the majority of Monroe's regiment armed with rifles. In the other regiments I am and have been getting the long-range guns together to arm the flank companies. I considered this as the better plan; in fact, I know from experience that it was much better to have the flank companies of each regiment armed with long-range guns rather than to put all the arms of that kind in one regiment, and all the short-range guns put into another. I have found that mode (when the number of long-range guns is small, as in my case) to answer better, especially when it was necessary to detach a regiment or to send scout and pickets; it obviates the necessity of mixing men of different regiments and companies, as it is of great importance to have a few long-range guns with every regiment and detachments. I therefore respectfully request that you will so modify your order as to allow me to distribute the few long-range guns I have as I have commenced, as I am confident will be the best plan to adopt for my brigade.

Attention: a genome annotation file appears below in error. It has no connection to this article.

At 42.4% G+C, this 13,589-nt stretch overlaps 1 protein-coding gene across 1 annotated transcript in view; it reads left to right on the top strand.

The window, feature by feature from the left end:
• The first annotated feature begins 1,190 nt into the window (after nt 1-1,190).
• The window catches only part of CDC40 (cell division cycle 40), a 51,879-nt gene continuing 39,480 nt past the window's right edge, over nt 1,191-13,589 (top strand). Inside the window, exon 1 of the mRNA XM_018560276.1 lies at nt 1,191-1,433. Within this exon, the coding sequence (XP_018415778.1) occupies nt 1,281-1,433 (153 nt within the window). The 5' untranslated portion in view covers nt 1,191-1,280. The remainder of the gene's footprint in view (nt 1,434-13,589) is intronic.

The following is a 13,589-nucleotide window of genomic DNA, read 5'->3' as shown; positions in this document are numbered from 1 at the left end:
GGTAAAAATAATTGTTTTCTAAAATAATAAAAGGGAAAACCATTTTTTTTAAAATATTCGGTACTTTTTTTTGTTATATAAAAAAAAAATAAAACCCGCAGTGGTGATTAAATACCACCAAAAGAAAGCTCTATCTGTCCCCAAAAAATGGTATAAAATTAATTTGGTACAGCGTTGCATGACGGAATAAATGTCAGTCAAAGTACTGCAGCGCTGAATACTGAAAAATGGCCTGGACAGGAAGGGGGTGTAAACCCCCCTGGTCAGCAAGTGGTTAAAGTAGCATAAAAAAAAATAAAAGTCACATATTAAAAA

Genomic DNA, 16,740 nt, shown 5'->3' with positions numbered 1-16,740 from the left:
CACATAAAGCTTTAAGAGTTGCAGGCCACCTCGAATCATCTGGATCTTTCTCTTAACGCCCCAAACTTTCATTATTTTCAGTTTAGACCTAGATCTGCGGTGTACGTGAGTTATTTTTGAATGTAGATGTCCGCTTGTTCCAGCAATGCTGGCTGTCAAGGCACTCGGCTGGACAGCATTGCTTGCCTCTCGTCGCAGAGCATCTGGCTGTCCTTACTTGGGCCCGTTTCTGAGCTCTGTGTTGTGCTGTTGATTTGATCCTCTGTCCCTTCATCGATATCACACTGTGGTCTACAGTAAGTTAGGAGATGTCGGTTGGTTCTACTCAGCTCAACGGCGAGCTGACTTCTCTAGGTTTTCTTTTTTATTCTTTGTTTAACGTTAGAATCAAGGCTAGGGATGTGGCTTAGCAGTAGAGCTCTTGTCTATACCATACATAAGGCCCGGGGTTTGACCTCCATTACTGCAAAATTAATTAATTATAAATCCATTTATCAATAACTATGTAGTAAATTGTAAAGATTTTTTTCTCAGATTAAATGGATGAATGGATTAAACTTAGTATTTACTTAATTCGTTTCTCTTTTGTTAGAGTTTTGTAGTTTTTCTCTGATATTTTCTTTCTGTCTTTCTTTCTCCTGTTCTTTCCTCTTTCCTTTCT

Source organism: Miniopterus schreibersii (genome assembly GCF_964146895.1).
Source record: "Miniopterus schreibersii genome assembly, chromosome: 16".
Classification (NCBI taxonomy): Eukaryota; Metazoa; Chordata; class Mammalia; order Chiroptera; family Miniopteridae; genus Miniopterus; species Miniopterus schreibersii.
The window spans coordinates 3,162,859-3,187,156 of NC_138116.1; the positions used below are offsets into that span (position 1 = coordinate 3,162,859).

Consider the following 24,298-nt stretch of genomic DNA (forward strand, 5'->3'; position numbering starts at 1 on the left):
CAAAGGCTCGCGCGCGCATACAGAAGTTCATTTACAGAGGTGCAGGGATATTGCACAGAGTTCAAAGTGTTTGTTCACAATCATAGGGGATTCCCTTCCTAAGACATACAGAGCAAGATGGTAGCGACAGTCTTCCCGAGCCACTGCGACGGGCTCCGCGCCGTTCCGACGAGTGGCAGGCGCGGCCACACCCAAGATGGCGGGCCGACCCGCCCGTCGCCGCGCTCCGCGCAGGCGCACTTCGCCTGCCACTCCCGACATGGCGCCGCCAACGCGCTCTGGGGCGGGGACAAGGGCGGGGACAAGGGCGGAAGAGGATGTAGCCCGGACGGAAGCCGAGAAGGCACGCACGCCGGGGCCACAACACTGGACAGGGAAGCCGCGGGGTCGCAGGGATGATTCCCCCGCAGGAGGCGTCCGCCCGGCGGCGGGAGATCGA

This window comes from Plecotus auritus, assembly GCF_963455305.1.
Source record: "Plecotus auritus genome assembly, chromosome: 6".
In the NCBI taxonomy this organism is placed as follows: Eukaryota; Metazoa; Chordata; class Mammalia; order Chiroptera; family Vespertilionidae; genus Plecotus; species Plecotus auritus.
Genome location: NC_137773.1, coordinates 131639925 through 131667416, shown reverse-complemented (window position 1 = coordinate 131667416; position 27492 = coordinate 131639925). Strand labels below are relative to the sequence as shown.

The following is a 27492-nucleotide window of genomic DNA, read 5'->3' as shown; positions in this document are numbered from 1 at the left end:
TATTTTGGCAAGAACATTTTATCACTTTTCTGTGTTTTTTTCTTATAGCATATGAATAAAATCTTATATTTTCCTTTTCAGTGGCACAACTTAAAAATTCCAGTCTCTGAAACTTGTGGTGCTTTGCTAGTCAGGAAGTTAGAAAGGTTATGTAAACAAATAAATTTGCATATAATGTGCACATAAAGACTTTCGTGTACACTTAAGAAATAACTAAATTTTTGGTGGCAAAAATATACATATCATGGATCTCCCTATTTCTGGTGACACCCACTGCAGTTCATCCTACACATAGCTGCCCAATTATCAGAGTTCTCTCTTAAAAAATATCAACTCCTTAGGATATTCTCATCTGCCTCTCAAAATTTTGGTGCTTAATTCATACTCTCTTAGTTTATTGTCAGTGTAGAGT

I am very anxious to get rifles for all my men, but if I cannot do that I would greatly prefer having my arms distributed as I have them, in order to drill and use them as skirmishers. I feel confident that you will agree with me in reference to my plan for distribution, and that you will modify your order. Major Diffy has just returned from Little Rock, having been as bearer of flag of truce. He reports that from all fe could learn there cannot be more than 8,000 troops at Little Rock at the most.
W. L. CABELL,
HEADQUARTERS DISTRICT OF WEST LOUISIANA,
Alexandria, February 28, 1864.
General S. COOPER,
Adjutant and Inspector General, Richmond:
GENERAL: I have the honor to apply to be relieved from duty in the Trans-Mississippi Department. As this is the first request of a personal character I have made to the Government, I indulge the hope that it may be favorably considered.*
With high respect, your obedient servant,
HOUSTON, February 28, 1864.
I am instructed by Major-General Magruger to inform you that he contemplates an attack on Indianola, if such a thing can be properly arranged, and will, after the plans have been digested, be attended, in his opinion, with success. This information is designed to be confidential and will be imparted to no one. The general desires you to furnish a plan and give him your view in regard to the length of time it will require to remount the dismounted troops of Terrell's, Woods', and Pyron's regiments. State also what amount of supplies are now at Elliott's Ferry and at the point 12 miles beyond,